Sometimes the best way to make people really grasp an idea is to resort to a fitting metaphor. That's why, today, I'll show you a way to visualize a mix that ought to allow you to understand the whole thing better.
Jigsaw falling into place
The idea behind it is relatively simple and it should easily resonate with almost anybody: What if mixing was like putting together a puzzle? When you think about it, it’s not that different if you consider the song as the picture you have to reassemble, and the individual tracks as the puzzle pieces. The problem is, in this case the puzzle pieces haven’t been perfectly jigsawed to fit each other at a predefined place. What goes at the bottom and what goes at the top? Left or right? And next to what? Not to mention the picture itself, what it represents, what color it has. And what about the depth of field and contrast?
It’s the audio engineer’s job to sculpt the different pieces so that they fit perfectly together to form the right picture. He or she has different tools available to cut and place the different elements in the 3D space: Faders, pan controls, EQs, dynamic processors, reverb and delay, etc. The thing is, none of these tools work independently from the rest. For example, it’s not enough to use a pan pot to place an element three-quarters left or to turn an EQ knob to make two elements bond together. It’s the clever combination of all the tools available that will define the place of each element in the whole. To give you an idea, here you have the different application fields of each of these tools in reference to our sonic puzzle:
- Volume faders: Vertical placement, articulation, depth
- Pan controls: Horizontal placement, depth, articulation, color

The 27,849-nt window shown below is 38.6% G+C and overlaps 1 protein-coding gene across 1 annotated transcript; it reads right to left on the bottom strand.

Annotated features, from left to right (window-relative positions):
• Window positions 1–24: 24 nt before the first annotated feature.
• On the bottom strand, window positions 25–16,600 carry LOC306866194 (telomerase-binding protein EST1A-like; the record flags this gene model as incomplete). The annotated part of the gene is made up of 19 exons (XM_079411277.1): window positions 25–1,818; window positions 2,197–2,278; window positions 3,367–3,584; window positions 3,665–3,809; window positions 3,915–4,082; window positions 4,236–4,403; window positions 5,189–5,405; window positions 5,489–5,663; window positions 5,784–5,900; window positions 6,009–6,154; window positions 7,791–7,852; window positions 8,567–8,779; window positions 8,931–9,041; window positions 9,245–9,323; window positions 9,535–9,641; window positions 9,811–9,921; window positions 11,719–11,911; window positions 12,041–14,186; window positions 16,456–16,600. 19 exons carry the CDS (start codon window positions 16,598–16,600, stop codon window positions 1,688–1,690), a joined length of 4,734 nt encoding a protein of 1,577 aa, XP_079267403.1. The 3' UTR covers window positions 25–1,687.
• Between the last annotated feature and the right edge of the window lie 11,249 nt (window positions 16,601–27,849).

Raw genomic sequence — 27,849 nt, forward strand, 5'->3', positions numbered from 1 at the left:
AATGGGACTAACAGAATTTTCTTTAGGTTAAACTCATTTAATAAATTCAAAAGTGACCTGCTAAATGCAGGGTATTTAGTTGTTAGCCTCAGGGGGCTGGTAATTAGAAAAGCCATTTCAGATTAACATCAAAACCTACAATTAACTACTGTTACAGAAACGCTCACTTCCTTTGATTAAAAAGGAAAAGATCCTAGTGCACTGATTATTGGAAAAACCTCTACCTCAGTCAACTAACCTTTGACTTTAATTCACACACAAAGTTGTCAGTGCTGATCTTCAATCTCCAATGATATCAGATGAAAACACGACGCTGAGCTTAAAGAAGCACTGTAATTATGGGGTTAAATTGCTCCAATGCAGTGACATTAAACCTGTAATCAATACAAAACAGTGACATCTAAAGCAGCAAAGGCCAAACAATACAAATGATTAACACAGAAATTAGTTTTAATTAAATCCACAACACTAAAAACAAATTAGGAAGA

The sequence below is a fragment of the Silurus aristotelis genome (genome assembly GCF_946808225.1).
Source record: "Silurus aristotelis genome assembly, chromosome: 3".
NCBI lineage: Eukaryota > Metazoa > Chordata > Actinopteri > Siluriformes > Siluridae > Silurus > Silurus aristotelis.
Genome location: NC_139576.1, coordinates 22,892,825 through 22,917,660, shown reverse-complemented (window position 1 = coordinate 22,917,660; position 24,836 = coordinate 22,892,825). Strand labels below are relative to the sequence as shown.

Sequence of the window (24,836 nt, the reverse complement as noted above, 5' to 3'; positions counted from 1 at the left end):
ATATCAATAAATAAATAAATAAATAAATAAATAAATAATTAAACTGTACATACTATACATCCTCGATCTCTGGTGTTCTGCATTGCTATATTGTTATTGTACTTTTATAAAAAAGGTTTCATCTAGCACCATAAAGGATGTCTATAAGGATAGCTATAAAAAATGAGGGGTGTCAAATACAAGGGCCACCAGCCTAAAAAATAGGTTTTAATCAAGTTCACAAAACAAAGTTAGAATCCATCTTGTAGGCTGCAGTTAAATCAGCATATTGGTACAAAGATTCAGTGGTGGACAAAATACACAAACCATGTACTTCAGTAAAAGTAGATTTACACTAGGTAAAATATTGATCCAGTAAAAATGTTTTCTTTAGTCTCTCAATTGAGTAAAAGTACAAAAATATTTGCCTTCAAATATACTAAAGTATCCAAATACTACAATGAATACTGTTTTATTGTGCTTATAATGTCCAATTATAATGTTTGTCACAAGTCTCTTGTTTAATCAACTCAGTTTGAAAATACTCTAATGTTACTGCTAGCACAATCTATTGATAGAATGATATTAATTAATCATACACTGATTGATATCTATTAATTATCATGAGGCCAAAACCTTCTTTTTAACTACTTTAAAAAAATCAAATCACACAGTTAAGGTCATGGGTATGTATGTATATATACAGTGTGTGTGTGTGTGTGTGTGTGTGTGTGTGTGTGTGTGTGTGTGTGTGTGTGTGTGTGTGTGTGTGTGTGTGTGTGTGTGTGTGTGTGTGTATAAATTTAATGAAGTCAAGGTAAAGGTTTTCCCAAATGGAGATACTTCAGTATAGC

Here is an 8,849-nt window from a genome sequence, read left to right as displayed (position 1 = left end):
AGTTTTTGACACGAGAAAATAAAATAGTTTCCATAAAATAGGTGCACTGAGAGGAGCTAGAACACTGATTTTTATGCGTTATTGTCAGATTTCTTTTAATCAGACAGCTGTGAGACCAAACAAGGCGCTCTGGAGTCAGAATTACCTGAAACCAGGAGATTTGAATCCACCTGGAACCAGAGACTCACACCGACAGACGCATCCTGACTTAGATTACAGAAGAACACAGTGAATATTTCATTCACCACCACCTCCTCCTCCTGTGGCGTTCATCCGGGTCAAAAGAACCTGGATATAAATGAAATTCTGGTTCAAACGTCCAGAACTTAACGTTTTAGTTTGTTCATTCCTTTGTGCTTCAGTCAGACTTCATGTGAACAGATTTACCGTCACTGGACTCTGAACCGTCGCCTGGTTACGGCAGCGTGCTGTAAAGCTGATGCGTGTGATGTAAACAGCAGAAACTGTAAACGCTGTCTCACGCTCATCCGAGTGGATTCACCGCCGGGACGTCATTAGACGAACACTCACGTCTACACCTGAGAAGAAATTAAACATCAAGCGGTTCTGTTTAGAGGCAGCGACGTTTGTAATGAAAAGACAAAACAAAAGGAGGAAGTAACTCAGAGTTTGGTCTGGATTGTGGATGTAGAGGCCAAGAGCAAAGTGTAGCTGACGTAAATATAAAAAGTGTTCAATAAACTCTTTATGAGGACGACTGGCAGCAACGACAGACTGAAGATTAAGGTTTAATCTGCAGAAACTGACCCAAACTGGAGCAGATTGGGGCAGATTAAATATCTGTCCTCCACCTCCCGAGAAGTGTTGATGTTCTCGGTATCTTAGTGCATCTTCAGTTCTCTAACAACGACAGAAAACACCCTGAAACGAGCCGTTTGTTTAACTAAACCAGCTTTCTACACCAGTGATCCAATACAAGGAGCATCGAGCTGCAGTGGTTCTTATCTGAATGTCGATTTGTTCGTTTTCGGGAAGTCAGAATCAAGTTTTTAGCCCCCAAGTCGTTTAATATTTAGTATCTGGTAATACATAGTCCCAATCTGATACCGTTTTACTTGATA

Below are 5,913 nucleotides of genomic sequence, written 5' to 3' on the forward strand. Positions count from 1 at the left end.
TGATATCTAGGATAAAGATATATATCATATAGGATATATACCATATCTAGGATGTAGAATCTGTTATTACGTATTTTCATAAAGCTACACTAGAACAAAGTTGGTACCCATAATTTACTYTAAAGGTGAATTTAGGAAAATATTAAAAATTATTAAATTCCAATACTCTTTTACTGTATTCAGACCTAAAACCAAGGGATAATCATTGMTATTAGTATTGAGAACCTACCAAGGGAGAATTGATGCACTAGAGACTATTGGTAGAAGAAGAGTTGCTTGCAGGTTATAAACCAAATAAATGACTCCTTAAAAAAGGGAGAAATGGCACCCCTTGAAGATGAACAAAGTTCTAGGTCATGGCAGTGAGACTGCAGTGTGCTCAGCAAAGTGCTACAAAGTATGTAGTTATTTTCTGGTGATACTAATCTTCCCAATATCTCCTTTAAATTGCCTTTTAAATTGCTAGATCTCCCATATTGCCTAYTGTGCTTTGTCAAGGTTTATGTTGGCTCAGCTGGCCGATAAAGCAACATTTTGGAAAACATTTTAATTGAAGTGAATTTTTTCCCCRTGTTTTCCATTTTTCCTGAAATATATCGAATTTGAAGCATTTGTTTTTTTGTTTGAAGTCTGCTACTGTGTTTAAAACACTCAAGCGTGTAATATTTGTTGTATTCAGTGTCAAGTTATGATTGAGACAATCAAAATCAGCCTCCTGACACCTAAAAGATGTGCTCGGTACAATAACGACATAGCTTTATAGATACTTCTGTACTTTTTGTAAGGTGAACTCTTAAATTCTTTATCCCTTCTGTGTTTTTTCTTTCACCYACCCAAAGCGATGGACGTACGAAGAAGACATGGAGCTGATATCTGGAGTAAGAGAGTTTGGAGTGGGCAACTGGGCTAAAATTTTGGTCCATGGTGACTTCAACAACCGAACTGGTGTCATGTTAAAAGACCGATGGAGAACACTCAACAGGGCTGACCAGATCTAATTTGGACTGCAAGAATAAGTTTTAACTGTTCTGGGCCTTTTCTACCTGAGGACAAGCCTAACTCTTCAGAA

- EQ: Articulation, vertical and horizontal placement, depth, color, contrast
- Dynamic processors: Vertical placement, articulation, contrast, depth, contrast, color
- Reverb, delay & co: Depth, horizontal placement, vertical placement, articulation, color
- Harmonics generators: Color, contrast, vertical placement, depth, horizontal placement
Do note that, contrary to what you might be thinking, I didn’t just list the different application fields of each tool randomly. I tried, as far as possible, to classify them in decreasing order of influence.
In the next episode we’ll develop this “puzzling” analogy a bit further, considering that it will become one of the main building blocks upon which we will build the theoretical framework of this article series. Beware that this approach to mixing implies a very important thing: The pieces of the puzzle don’t necessarily have to be “beautiful, ” what’s important is their role in the puzzle. And the same goes for the recordings of the instruments: The only crucial factor is the music as a whole.
More on this next week…!